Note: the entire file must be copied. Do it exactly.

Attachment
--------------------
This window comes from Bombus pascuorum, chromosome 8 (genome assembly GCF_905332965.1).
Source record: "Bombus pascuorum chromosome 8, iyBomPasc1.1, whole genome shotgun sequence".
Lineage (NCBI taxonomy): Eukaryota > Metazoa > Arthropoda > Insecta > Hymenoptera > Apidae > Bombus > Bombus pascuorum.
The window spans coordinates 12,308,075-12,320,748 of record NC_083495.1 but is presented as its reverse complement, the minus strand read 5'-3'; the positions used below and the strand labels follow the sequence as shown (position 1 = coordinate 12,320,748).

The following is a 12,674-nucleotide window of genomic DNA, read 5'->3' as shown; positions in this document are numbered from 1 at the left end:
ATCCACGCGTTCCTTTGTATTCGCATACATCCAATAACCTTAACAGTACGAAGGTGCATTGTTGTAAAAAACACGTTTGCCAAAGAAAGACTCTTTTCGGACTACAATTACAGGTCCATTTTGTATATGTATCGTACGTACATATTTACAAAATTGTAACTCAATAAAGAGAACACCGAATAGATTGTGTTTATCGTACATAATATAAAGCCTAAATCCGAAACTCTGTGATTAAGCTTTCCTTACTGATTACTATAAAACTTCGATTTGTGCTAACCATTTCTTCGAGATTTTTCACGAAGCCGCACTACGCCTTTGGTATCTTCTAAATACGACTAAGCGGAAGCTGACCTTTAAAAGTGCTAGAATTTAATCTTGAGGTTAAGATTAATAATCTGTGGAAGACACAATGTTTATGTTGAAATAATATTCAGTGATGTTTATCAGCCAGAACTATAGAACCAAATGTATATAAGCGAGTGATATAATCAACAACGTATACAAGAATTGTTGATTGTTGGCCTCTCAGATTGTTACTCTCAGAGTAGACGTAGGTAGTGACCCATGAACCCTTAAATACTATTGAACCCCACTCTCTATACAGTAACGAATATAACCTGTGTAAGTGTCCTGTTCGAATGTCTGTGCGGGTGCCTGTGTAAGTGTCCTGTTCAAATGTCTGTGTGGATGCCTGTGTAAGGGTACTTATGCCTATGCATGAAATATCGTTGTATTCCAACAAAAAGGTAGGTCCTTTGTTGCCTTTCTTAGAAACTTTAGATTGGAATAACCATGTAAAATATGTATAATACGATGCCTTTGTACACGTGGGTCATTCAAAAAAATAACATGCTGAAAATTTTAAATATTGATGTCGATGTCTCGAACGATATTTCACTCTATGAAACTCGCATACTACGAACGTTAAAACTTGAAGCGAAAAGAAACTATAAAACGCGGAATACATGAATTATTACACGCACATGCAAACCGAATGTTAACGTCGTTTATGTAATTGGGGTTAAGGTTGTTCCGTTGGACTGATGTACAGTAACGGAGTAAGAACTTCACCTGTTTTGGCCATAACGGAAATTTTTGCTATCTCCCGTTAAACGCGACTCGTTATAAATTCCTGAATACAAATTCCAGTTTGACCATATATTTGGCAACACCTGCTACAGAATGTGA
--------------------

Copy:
This window comes from Bombus pascuorum, chromosome 8 (genome assembly GCF_905332965.1).
Source record: "Bombus pascuorum chromosome 8, iyBomPasc1.1, whole genome shotgun sequence".
Lineage (NCBI taxonomy): Eukaryota > Metazoa > Arthropoda > Insecta > Hymenoptera > Apidae > Bombus > Bombus pascuorum.
The window spans coordinates 12,308,075-12,320,748 of record NC_083495.1 but is presented as its reverse complement, the minus strand read 5'-3'; the positions used below and the strand labels follow the sequence as shown (position 1 = coordinate 12,320,748).

The following is a 12,674-nucleotide window of genomic DNA, read 5'->3' as shown; positions in this document are numbered from 1 at the left end:
ATCCACGCGTTCCTTTGTATTCGCATACATCCAATAACCTTAACAGTACGAAGGTGCATTGTTGTAAAAAACACGTTTGCCAAAGAAAGACTCTTTTCGGACTACAATTACAGGTCCATTTTGTATATGTATCGTACGTACATATTTACAAAATTGTAACTCAATAAAGAGAACACCGAATAGATTGTGTTTATCGTACATAATATAAAGCCTAAATCCGAAACTCTGTGATTAAGCTTTCCTTACTGATTACTATAAAACTTCGATTTGTGCTAACCATTTCTTCGAGATTTTTCACGAAGCCGCACTACGCCTTTGGTATCTTCTAAATACGACTAAGCGGAAGCTGACCTTTAAAAGTGCTAGAATTTAATCTTGAGGTTAAGATTAATAATCTGTGGAAGACACAATGTTTATGTTGAAATAATATTCAGTGATGTTTATCAGCCAGAACTATAGAACCAAATGTATATAAGCGAGTGATATAATCAACAACGTATACAAGAATTGTTGATTGTTGGCCTCTCAGATTGTTACTCTCAGAGTAGACGTAGGTAGTGACCCATGAACCCTTAAATACTATTGAACCCCACTCTCTATACAGTAACGAATATAACCTGTGTAAGTGTCCTGTTCGAATGTCTGTGCGGGTGCCTGTGTAAGTGTCCTGTTCAAATGTCTGTGTGGATGCCTGTGTAAGGGTACTTATGCCTATGCATGAAATATCGTTGTATTCCAACAAAAAGGTAGGTCCTTTGTTGCCTTTCTTAGAAACTTTAGATTGGAATAACCATGTAAAATATGTATAATACGATGCCTTTGTACACGTGGGTCATTCAAAAAAATAACATGCTGAAAATTTTAAATATTGATGTCGATGTCTCGAACGATATTTCACTCTATGAAACTCGCATACTACGAACGTTAAAACTTGAAGCGAAAAGAAACTATAAAACGCGGAATACATGAATTATTACACGCACATGCAAACCGAATGTTAACGTCGTTTATGTAATTGGGGTTAAGGTTGTTCCGTTGGACTGATGTACAGTAACGGAGTAAGAACTTCACCTGTTTTGGCCATAACGGAAATTTTTGCTATCTCCCGTTAAACGCGACTCGTTATAAATTCCTGAATACAAATTCCAGTTTGACCATATATTTGGCAACACCTGCTACAGAATGTGA